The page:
Bats and Legends: Gothic

In college, I did a senior year thesis on Frank Miller, Klaus Janson & Lynn Varney’s The Dark Knight Returns. Because I was a hotshot snot-nosed kid, I thought I could do Scott McCloud one better than Understanding Comics.

He explores a topic in that book that he calls “closure,” which is the reader’s effort to fill in the narrative or movement “blanks” between panels. It’s the imaginative leap that makes comics work.

I “added” a concept called “emphasis,” which is the creator’s choice of what to depict in any given panel. In retrospect, it’s an embarrassingly obvious notion. It probably adds nothing to any conversation about comics.

And yet…I return to the idea often, because while the choice of emphasis by an artist seems obvious when a panel simply conveys story information, it’s just as often used to set mood and meaning. That was the crux of my thesis–a close read of the sequence in Dark Knight where Bruce Wayne recalls the death of his parents. We see closeups of Martha Wayne’s pearl necklace caught by the arm of her attacker; as the attacker pulls his arm away, the necklace is pulled apart. We see the necklace stretch and the pearls separate in excruciating detail. More than just suspense, this sequence builds an excruciating tension because of Miller’s emphasis in key panels on the pearls versus any number of other images he could have used to convey the same information.

Anyway. Klaus Janson’s work on “Gothic” has me thinking about emphasis again, because as a penciler, he has a stylized, unique approach to it.

Action sequences are another place where emphasis plays a huge role–the choice of what positions to depict for the participants can help convey a sense of motion, or if they appear too posed, give the sequence a halting, motionless feeling.

Klaus Janson chooses some weird poses to capture in his art.

Batman_Legends_of_the_Dark_Knight_006_1990This is Batman rousting a thug, pencils and inks by Janson.

In a sense, it’s similar to any number of familiar images of Batman–the dark knight falling from above with menace in his eyes, his arms outstretched, cape furling in the wind.

Except that’s not quite what we get here. There’s nothing that establishes Batman as being above the ground prior to this page, so it’s not clear of he’s dropping down from a height or maybe standing from a crouch. His arms aren’t outstretched, holding his inky black cape aloft; they’re in mid-motion, either extending the cape or bringing it in.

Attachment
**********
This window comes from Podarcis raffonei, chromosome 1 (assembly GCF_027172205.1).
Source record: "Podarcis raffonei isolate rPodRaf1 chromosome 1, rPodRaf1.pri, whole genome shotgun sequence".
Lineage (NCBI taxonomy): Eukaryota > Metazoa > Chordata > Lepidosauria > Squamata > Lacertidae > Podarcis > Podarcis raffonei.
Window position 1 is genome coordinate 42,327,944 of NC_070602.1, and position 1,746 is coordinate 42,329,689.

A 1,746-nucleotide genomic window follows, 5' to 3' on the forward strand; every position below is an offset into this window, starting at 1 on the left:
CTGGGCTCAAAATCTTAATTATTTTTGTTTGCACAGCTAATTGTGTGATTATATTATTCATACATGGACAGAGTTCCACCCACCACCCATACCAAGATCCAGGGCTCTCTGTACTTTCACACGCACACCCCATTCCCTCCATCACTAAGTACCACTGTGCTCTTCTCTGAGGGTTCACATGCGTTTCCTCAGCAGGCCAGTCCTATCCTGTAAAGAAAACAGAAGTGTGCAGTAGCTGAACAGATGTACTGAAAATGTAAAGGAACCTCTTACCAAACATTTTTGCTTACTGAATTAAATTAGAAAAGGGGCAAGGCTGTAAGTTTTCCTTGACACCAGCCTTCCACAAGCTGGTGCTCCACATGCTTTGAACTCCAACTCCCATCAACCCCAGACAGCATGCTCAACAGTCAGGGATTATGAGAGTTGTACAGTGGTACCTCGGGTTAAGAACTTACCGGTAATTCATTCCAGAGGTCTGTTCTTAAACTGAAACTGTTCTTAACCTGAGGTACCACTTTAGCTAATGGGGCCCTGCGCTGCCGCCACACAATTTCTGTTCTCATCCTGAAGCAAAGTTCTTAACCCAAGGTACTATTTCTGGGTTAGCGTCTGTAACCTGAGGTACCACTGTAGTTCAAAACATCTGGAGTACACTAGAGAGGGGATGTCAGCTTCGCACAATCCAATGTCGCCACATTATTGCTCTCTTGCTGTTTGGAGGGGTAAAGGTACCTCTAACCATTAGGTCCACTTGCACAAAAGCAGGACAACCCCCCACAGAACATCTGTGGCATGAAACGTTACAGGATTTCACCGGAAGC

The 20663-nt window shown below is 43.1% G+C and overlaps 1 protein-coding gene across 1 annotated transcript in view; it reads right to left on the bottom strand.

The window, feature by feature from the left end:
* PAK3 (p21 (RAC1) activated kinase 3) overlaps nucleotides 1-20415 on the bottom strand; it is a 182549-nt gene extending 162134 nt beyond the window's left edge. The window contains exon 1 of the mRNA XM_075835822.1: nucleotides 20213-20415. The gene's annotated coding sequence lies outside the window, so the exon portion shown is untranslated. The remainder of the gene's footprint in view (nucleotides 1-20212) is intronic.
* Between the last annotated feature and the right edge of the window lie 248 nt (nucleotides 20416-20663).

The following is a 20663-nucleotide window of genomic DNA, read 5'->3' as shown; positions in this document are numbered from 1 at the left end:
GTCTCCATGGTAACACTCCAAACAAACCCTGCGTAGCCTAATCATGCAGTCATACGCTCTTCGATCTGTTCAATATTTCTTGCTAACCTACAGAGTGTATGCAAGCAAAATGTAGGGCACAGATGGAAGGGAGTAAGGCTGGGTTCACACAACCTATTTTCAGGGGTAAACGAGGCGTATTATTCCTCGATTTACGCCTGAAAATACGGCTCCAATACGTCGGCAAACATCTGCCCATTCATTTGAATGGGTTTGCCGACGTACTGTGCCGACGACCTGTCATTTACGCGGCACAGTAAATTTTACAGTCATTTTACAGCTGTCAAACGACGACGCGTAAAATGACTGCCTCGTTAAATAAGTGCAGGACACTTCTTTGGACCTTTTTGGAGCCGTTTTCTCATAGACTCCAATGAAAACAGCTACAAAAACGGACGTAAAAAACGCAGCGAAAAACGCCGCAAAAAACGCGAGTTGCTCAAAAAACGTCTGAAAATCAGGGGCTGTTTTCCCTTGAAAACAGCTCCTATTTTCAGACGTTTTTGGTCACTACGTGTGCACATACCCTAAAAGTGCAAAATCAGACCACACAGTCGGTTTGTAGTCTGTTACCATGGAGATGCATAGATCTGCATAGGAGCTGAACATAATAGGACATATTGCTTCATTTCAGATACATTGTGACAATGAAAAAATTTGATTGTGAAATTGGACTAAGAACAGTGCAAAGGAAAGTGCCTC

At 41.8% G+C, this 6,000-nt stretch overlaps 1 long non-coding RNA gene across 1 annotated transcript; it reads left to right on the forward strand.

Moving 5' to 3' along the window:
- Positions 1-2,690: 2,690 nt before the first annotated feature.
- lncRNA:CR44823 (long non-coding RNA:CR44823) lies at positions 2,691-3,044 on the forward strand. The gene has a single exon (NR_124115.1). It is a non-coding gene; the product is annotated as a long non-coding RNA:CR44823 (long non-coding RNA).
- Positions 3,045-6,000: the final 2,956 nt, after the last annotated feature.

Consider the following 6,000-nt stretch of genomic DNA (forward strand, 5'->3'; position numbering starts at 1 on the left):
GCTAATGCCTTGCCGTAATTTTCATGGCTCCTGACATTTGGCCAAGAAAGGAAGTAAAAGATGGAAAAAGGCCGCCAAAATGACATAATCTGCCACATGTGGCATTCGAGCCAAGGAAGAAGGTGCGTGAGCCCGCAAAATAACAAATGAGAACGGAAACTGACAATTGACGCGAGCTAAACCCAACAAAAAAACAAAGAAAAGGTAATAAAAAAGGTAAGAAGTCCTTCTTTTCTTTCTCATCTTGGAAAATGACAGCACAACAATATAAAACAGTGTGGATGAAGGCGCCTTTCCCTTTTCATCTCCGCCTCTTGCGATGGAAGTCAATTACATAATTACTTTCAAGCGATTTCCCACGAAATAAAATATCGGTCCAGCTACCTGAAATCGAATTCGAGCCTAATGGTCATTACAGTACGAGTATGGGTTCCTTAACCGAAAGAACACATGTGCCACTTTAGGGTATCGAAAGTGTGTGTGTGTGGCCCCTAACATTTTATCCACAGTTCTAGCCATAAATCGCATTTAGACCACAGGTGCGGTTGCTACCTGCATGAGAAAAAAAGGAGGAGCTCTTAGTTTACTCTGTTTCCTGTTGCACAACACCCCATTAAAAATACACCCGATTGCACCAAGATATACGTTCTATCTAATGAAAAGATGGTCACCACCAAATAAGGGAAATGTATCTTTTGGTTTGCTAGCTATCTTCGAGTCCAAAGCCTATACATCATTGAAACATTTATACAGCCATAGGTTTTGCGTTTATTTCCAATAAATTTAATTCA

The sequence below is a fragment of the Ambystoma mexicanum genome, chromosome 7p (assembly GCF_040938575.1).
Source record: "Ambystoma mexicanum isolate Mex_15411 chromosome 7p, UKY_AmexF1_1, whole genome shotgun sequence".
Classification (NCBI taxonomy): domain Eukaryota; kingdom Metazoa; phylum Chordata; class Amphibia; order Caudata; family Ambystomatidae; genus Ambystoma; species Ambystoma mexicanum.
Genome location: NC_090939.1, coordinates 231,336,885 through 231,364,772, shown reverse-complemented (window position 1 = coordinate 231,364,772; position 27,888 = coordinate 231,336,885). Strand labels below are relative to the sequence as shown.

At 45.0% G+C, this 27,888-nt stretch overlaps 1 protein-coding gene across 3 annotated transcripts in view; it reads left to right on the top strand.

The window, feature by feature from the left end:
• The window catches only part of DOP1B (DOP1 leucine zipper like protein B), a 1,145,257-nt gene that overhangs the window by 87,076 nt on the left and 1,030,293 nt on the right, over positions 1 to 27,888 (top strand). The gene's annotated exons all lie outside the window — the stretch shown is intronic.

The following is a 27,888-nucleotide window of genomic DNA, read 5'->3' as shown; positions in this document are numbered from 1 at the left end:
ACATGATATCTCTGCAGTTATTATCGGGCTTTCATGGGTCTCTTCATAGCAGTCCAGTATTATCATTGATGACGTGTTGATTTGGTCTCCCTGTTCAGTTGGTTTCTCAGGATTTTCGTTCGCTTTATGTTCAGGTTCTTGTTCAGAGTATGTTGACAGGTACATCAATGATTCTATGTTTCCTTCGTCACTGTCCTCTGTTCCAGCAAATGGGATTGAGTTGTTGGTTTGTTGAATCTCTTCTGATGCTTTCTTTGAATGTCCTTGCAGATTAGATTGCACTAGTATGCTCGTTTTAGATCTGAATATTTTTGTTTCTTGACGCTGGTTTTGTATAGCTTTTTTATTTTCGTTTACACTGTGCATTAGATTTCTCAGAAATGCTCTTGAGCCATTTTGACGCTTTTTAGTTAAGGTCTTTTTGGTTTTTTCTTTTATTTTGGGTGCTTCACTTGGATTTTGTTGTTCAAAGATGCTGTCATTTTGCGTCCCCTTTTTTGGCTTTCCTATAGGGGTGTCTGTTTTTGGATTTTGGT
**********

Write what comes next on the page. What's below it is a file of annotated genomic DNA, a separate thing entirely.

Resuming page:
It’s a lived-in, real version of an image that’s existed before, and will exist countless times again. Janson’s own inks give the moment (and many others throughout the book) a kinetic charge that almost brings to mind some of the more disconcerting shots in David Lynch’s Twin Peaks: The Return. It’s as close to a jump cut as you’ll see in comics.

But there is a firmness, a solidity in the image, and it’s in Batman’s face. That half-smile. It leaps out from the page. His full frame isn’t quite as menacing as his expression. And he dominates the rest of the page–not just because his reveal fills the top two-thirds but because he and his cape are in the foreground of almost every other panel.

It’s that preference for emphasizing unconventional moments and his disciplined control (or intentional lack thereof) of his line work that make Janson one of the all-time greats.

Next: Moench/Gulacy/Austin on Prey

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A brief postscript–I wanted to try something different by focusing on art with this write-up rather than my usual comfort zone of X number of graphs about the story and writing, followed by a cursory nod to the contributions of the artist.

Fortunately, a far better writer than I has already tackled this story, and that’s comics blogger and all-around exceptional writer Tegan O’Neil. In fact, she toyed with doing her own story-by-story write-up of Legends of the Dark Knight in 2015. I’ll be linking to the pieces she completed as I finish my own write-ups, so by all means, visit her take to get a more Morrison-centric look at “Gothic.” And here’s her piece on the previous storyline, “Shaman.”

 

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Bats and Legends: Shaman

As any Bat-fan worth their salt already knows, 1989 was a seismic year in the history of Batman, due primarily to the release of Tim Burton’s film in June.

With that movie’s explosive popularity came any number of attempts to cash in, from T-shirts and toys to trading cards and (I would assume) toilet paper. As the publisher of Batman comic books for fifty years, DC Comics was uniquely positioned to reap the benefits of a hit Batman movie.

7293149_origAnd so it came to pass that in November, they launched Legends of the Dark Knight, which they billed as “the first new solo Batman title since 1940!” This was a ham-handed attempt at infusing the launch with more gravitas than it deserved; it may have been technically true, but everyone knew that there had been countless Batman series launched and relaunched in the decades since Batman #1 hit the stands.